All hens are born with their lifetime supply of eggs inside them.
Some of your chickens may be doing a great job of laying eggs, while others may be lounging in the nest box and not producing a thing.
So how do you tell which of your hens are laying eggs?
There are some ways to tell whether or not a hen is still laying.
This article aims to give you all the information you need in order to find out who the slackers are in your flock…
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Signs A Chicken Is About To Start Laying Eggs
Pullets will lay their first egg somewhere between 16 and 20 weeks old.
Some breeds take longer to get to the point of lay so check your breed to find out when she can be expected to start laying. Production breeds such as Black Stars, Golden Comets, Red Rangers and others are usually pretty quick to start laying eggs, while purebreds take longer to start up the machinery (some breeds can take up to 28 weeks).
We have a breed by breed breakdown in our article When Do Chickens Start Laying Eggs.
It is no good trying to rush the process along. Hens will lay when they are good and ready and trying to make them lay early will produce all sorts of problems for the hen further down the line.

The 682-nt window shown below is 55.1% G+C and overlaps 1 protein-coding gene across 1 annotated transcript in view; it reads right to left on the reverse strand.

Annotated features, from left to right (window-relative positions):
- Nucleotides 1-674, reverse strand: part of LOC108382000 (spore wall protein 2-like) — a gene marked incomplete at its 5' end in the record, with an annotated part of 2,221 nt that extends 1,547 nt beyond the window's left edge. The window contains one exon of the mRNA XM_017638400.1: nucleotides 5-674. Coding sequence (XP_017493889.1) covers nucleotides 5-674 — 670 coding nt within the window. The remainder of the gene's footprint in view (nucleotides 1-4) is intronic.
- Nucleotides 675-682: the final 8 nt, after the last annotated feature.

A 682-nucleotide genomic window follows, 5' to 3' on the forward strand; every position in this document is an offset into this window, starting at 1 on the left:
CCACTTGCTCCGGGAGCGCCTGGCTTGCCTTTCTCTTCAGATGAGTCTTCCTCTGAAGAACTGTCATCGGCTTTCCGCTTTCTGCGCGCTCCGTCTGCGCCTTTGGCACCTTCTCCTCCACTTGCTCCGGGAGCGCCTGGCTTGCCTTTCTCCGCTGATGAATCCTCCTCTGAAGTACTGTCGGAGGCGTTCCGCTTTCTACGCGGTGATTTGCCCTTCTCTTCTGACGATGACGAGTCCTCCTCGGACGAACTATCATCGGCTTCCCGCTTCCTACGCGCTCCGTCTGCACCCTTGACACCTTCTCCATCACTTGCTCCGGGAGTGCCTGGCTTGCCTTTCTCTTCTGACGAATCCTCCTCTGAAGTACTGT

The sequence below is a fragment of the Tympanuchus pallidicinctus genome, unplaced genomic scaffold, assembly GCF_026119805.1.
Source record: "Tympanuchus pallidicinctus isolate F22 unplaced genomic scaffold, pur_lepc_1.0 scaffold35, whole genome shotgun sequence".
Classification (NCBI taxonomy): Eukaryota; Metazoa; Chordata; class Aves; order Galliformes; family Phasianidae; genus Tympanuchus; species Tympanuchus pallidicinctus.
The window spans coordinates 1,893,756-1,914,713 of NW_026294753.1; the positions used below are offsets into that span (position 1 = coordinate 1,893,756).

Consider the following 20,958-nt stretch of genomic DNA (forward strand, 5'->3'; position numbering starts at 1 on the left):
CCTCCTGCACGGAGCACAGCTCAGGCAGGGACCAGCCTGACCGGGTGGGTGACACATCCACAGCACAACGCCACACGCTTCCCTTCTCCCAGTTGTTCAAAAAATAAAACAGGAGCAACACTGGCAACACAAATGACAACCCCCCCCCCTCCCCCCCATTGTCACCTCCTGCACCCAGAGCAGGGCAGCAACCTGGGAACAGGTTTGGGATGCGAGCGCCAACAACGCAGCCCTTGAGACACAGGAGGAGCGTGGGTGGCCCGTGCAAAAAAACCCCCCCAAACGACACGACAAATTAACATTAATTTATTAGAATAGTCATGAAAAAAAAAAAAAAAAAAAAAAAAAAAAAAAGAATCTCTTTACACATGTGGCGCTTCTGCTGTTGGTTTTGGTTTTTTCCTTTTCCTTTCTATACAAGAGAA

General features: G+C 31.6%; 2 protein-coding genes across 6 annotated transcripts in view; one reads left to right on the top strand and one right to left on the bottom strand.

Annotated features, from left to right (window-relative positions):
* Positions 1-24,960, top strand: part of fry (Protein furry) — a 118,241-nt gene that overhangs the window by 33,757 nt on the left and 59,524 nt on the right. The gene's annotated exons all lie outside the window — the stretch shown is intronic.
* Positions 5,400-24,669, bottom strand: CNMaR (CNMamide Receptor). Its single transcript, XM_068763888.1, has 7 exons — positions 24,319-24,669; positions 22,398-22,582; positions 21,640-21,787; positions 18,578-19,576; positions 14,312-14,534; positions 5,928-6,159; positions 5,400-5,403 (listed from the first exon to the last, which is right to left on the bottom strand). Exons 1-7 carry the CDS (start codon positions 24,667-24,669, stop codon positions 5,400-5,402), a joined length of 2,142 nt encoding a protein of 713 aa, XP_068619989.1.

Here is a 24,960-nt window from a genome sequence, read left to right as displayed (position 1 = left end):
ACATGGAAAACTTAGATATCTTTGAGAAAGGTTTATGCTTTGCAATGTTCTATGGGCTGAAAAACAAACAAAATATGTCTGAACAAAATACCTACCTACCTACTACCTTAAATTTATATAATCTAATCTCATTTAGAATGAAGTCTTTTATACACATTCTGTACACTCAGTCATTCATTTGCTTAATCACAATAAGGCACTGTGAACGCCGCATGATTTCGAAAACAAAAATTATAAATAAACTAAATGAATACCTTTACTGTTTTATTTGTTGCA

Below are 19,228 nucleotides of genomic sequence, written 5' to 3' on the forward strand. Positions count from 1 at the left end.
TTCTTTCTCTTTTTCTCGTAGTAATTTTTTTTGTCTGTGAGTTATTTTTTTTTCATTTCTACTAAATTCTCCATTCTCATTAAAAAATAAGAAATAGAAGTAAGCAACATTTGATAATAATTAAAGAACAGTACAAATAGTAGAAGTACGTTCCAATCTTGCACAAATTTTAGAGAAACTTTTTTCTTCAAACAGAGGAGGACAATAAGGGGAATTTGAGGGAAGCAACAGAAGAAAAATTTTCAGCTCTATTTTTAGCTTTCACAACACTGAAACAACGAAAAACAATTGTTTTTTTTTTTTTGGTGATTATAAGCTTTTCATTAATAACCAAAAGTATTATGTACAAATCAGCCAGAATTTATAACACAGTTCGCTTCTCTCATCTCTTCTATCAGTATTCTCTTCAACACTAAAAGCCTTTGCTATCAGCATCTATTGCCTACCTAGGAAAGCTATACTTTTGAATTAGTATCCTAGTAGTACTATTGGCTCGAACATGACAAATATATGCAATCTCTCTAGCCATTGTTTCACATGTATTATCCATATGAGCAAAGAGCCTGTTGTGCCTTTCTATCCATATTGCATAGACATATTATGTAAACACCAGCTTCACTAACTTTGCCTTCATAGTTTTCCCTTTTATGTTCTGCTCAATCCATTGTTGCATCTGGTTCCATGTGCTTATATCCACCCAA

So how do you tell when they are ready to lay that first egg?
You have to rely on your powers of observation mostly, but there are certain indicators that will tell you she is about to start laying:
- Reddened comb and wattles: You will see her comb and wattles will be larger and redder than they have been before. This is a signal to the rooster that she is almost ready to mate.
- Squatting: She will instinctively squat when you try to pick her up. She may also do the squat when you pet her. This is sign of a mature hen who is ready to mate and is laying, or a pullet that is about to start laying eggs.
- Eating More This can be a tough one to spot but her appetite will increase in order to provide the nutrition and energy required for producing a daily egg.
- Fidgety She seems to be acting a bit weird and will pile bits of bedding onto her back or walking around with it in her beak. She is not sure what is going on but the nesting urge is becoming very strong.
- Inspecting the nesting boxes: This sign links in with her odd behavior. She will start to check out the nesting boxes several times and even sit in them for periods of time.
- Getting more vocal: She will start to vocalize more and generally be more talkative than she has been.
How To Identify Which Hens Are Laying
How to determine which of your hens are laying can be time consuming and some of the methods have the potential for giving unreliable results.
You should rely on a number of factors to try and determine whether or not your hen is productive.